Indeed, anyone who shows the least amount of curiosity about these issues will soon discover that, in every case, when Francis speaks, he says nothing that has not already been said by John Paul II and Benedict XVI and the Catechism. I’ll go further. Not only has Benedict XVI often said the very same thing Francis has, on issue after issue, but he has done so in even stronger words. Nowhere is this more true than on the topic of capitalism, as I explain here.
Pope Francis, the first pope to hail outside Europe, was an instant fan favorite for being so evidently anti-poverty.
Now, the idea that Benedict was somehow pro-poverty is so ignorant it is insulting to anyone who knows what they’re talking about. Has AA not read Caritatis in Veritate? It’s right here, on the Vatican’s Web site—a good place to go if you want to know what the Church has, you know, said. Or what about Benedict’s message for the World Day of Peace in 2009 (here), the very title of which is “Fighting Poverty to Build Peace”? Search and you will find that the Church has been against poverty for a long time now. Maybe AA should read this, or this, or this, or this, or this. Does AA want to know what he or she is talking about? Does AA care?
But, dear reader, did you catch the other error that AA made in this passage? You know, the claim that Francis is “the first pope to hail from outside Europe”? Uh … no. The first pope from outside Europe was the first pope. Perhaps AA has heard of St. Peter. Or perhaps not. Peter was from Israel—that’s in Asia, if you did not know. Here’s a list of eight other popes who were not from Europe: Evaristus (ca. 99-107, from Israel); Victor I (189-199, from Africa); Miltiades (311-314, from Africa); Theodore I (642-649, from Jerusalem); John V (685-686, from Syria); Sisinnius (708, from Syria); Constantine (708-715, from Syria); and Gregory III (731-741, from Syria).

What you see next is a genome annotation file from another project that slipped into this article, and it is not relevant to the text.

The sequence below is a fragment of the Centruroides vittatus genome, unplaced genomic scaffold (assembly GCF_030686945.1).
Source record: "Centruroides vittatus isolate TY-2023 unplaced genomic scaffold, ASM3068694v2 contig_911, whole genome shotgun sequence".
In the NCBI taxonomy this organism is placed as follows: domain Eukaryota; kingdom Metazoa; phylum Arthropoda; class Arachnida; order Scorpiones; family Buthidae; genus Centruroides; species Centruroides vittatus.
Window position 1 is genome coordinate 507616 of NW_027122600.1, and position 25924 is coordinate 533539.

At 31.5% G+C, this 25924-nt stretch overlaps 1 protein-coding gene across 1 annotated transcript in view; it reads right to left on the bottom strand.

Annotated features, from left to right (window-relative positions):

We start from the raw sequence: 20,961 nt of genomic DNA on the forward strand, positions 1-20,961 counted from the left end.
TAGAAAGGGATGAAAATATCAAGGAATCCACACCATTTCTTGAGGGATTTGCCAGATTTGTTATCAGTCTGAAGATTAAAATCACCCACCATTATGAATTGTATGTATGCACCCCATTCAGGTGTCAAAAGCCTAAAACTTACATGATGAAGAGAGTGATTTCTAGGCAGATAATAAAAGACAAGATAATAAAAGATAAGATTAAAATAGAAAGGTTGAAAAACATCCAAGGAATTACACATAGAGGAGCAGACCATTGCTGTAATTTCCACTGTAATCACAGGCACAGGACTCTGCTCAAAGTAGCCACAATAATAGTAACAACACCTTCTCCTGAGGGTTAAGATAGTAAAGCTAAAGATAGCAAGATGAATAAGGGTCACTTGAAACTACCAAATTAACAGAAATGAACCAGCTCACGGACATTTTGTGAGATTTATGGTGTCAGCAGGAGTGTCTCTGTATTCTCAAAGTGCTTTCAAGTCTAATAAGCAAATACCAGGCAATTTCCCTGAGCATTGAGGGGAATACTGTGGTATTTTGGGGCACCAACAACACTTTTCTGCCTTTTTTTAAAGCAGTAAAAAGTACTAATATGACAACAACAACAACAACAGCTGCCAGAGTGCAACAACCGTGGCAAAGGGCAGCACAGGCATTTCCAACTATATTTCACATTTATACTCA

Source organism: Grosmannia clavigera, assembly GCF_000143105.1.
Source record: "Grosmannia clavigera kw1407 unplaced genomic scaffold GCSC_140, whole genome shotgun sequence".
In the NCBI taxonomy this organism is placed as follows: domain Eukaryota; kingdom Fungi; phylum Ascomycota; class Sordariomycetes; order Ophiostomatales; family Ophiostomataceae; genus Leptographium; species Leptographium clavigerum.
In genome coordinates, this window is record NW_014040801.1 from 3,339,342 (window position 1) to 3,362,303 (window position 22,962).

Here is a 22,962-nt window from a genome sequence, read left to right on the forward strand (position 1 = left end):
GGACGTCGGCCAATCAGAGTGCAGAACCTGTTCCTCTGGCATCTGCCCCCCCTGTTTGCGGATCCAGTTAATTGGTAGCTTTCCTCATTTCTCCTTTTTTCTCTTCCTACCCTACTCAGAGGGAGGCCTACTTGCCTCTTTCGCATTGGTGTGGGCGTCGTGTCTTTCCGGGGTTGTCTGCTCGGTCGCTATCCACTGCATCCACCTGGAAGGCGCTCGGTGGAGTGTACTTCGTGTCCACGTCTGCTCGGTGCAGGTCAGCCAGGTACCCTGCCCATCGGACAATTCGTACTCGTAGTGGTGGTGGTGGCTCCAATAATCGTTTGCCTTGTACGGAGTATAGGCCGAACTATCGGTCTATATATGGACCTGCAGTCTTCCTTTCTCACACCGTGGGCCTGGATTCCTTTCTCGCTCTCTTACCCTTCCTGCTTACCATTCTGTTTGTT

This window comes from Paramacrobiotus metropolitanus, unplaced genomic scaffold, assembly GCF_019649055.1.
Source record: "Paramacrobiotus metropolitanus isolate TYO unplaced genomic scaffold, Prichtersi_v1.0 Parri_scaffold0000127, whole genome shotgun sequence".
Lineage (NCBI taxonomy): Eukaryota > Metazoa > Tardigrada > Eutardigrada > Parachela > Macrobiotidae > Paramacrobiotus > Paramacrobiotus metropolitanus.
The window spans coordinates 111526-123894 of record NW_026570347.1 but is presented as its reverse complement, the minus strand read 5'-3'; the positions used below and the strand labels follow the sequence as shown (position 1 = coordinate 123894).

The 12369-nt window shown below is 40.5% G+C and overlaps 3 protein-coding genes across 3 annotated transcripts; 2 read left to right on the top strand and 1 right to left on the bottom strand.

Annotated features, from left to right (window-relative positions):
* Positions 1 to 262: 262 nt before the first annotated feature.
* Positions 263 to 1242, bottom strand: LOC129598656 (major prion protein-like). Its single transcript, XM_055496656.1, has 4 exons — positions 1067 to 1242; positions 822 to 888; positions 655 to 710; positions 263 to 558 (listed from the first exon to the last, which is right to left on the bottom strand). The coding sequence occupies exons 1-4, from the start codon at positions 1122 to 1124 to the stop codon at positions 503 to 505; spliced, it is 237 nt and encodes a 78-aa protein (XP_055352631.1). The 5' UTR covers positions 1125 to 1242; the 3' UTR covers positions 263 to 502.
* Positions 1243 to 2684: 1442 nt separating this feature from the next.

So Francis is, in fact, the tenth pope from outside Europe. He is merely the first in a long time. If AA does not like Catholic sources, he or she could have found this out from CNN. They must be really un-inquiring over at Inquisitr, to not check up on even the most basic of facts. But one wonders: if Raymond Cardinal Burke had been elected pope, would AA be saying that he was the first pope from outside Europe? Somehow I doubt that anyone would be doing somersaults over this.
Now comes the real point of the article. AA scolds Francis for some remarks he made in the Philippines upholding the Church’s teaching on birth control, despite “historic promises” that the “hardened objection” would be eased “once and for all.” In other words, AA is shocked and dismayed to discover that the pope is Catholic. Who knew? No one, but no one, ever suspected this, let alone wrote about it.
And what does AA cite as evidence of these “historic promises” that the Church is on the verge of changing its teaching about contraception? Why, this article in the UK Daily Mail, which comes right out and says that the only concession the October synod made was that Church teaching on this point was (note my emphasis) “commonly perceived today as an intrusion in the intimate life of the couple.” Well, that’s just a statement of fact—a mere observation about things that are. “Church doctrine,” the article goes on to state plainly, “is not expected to change as a result of the debate.”
In other words, whatever the perceptions may be, it ain’t gonna happen, can’t happen, but we will continue to delude ourselves into thinking that it’s at the very door. This is what AA means by “historic promise.”